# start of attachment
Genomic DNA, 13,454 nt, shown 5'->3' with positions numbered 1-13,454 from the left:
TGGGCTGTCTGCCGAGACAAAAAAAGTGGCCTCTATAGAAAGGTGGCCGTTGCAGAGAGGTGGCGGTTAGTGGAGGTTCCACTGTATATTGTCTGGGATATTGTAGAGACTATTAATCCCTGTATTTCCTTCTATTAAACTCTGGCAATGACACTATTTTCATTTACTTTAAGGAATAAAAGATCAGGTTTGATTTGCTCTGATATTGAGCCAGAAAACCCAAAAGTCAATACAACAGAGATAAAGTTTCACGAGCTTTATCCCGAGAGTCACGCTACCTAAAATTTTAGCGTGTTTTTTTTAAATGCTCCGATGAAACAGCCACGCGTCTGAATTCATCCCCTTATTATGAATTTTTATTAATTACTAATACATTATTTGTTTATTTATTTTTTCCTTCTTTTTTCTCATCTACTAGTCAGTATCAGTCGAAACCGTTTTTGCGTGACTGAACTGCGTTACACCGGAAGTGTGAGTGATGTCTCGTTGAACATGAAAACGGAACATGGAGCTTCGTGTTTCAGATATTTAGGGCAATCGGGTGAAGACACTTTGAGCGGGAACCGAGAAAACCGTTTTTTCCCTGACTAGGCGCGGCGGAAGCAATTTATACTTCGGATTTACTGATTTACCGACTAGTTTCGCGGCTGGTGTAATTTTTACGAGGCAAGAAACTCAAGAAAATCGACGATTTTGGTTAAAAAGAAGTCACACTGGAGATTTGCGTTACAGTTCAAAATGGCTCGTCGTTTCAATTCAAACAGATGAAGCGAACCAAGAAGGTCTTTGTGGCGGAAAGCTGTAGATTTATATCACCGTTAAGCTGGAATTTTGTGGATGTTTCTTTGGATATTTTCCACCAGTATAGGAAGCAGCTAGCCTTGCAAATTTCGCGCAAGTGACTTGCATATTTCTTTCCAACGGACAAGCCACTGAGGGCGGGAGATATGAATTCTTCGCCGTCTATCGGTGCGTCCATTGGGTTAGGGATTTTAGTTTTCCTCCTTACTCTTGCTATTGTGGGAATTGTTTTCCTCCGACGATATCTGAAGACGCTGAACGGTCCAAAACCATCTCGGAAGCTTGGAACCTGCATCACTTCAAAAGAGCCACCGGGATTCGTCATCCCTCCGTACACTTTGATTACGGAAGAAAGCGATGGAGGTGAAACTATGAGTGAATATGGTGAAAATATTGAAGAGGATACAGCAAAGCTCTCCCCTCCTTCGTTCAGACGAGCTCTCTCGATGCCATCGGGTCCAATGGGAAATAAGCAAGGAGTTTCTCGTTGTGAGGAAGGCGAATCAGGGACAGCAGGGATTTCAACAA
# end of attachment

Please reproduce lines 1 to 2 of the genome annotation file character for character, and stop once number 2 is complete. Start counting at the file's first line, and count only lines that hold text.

Genomic DNA, 13,454 nt, shown 5'->3' with positions numbered 1-13,454 from the left:
TGGGCTGTCTGCCGAGACAAAAAAAGTGGCCTCTATAGAAAGGTGGCCGTTGCAGAGAGGTGGCGGTTAGTGGAGGTTCCACTGTATATTGTCTGGGATATTGTAGAGACTATTAATCCCTGTATTTCCTTCTATTAAACTCTGGCAATGACACTATTTTCATTTACTTTAAGGAATAAAAGATCAGGTTTGATTTGCTCTGATATTGAGCCAGAAAACCCAAAAGTCAATACAACAGAGATAAAGTTTCACGAGCTTTATCCCGAGAGTCACGCTACCTAAAATTTTAGCGTGTTTTTTTTAAATGCTCCGATGAAACAGCCACGCGTCTGAATTCATCCCCTTATTATGAATTTTTATTAATTACTAATACATTATTTGTTTATTTATTTTTTCCTTCTTTTTTCTCATCTACTAGTCAGTATCAGTCGAAACCGTTTTTGCGTGACTGAACTGCGTTACACCGGAAGTGTGAGTGATGTCTCGTTGAACATGAAAACGGAACATGGAGCTTCGTGTTTCAGATATTTAGGGCAATCGGGTGAAGACACTTTGAGCGGGAACCGAGAAAACCGTTTTTTCCCTGACTAGGCGCGGCGGAAGCAATTTATACTTCGGATTTACTGATTTACCGACTAGTTTCGCGGCTGGTGTAATTTTTACGAGGCAAGAAACTCAAGAAAATCGACGATTTTGGTTAAAAAGAAGTCACACTGGAGATTTGCGTTACAGTTCAAAATGGCTCGTCGTTTCAATTCAAACAGATGAAGCGAACCAAGAAGGTCTTTGTGGCGGAAAGCTGTAGATTTATATCACCGTTAAGCTGGAATTTTGTGGATGTTTCTTTGGATATTTTCCACCAGTATAGGAAGCAGCTAGCCTTGCAAATTTCGCGCAAGTGACTTGCATATTTCTTTCCAACGGACAAGCCACTGAGGGCGGGAGATATGAATTCTTCGCCGTCTATCGGTGCGTCCATTGGGTTAGGGATTTTAGTTTTCCTCCTTACTCTTGCTATTGTGGGAATTGTTTTCCTCCGACGATATCTGAAGACGCTGAACGGTCCAAAACCATCTCGGAAGCTTGGAACCTGCATCACTTCAAAAGAGCCACCGGGATTCGTCATCCCTCCGTACACTTTGATTACGGAAGAAAGCGATGGAGGTGAAACTATGAGTGAATATGGTGAAAATATTGAAGAGGATACAGCAAAGCTCTCCCCTCCTTCGTTCAGACGAGCTCTCTCGATGCCATCGGGTCCAATGGGAAATAAGCAAGGAGTTTCTCGTTGTGAGGAAGGCGAATCAGGGACAGCAGGGATTTCAACAA